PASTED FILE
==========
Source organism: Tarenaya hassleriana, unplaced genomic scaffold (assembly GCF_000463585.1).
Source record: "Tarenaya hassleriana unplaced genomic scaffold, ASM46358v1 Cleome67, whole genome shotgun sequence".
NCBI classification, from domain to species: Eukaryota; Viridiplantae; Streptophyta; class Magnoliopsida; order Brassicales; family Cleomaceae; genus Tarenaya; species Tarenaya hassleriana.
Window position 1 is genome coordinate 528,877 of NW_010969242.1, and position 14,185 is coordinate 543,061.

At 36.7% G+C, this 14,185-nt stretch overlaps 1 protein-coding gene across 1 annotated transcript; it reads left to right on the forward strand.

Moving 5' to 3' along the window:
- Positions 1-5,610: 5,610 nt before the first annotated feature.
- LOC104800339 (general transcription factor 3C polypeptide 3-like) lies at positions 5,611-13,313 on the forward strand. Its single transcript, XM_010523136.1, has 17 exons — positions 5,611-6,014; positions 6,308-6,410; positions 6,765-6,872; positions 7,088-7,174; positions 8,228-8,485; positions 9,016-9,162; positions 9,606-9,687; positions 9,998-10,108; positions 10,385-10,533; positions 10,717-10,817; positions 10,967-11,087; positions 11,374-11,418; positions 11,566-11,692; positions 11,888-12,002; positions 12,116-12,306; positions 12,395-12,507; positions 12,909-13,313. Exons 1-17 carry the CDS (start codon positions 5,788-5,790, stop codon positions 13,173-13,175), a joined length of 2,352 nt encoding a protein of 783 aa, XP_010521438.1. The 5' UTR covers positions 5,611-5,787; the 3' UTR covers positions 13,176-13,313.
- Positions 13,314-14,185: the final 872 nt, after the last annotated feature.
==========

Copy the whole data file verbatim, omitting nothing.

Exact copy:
Source organism: Tarenaya hassleriana, unplaced genomic scaffold (assembly GCF_000463585.1).
Source record: "Tarenaya hassleriana unplaced genomic scaffold, ASM46358v1 Cleome67, whole genome shotgun sequence".
NCBI classification, from domain to species: Eukaryota; Viridiplantae; Streptophyta; class Magnoliopsida; order Brassicales; family Cleomaceae; genus Tarenaya; species Tarenaya hassleriana.
Window position 1 is genome coordinate 528,877 of NW_010969242.1, and position 14,185 is coordinate 543,061.

At 36.7% G+C, this 14,185-nt stretch overlaps 1 protein-coding gene across 1 annotated transcript; it reads left to right on the forward strand.

Moving 5' to 3' along the window:
- Positions 1-5,610: 5,610 nt before the first annotated feature.
- LOC104800339 (general transcription factor 3C polypeptide 3-like) lies at positions 5,611-13,313 on the forward strand. Its single transcript, XM_010523136.1, has 17 exons — positions 5,611-6,014; positions 6,308-6,410; positions 6,765-6,872; positions 7,088-7,174; positions 8,228-8,485; positions 9,016-9,162; positions 9,606-9,687; positions 9,998-10,108; positions 10,385-10,533; positions 10,717-10,817; positions 10,967-11,087; positions 11,374-11,418; positions 11,566-11,692; positions 11,888-12,002; positions 12,116-12,306; positions 12,395-12,507; positions 12,909-13,313. Exons 1-17 carry the CDS (start codon positions 5,788-5,790, stop codon positions 13,173-13,175), a joined length of 2,352 nt encoding a protein of 783 aa, XP_010521438.1. The 5' UTR covers positions 5,611-5,787; the 3' UTR covers positions 13,176-13,313.
- Positions 13,314-14,185: the final 872 nt, after the last annotated feature.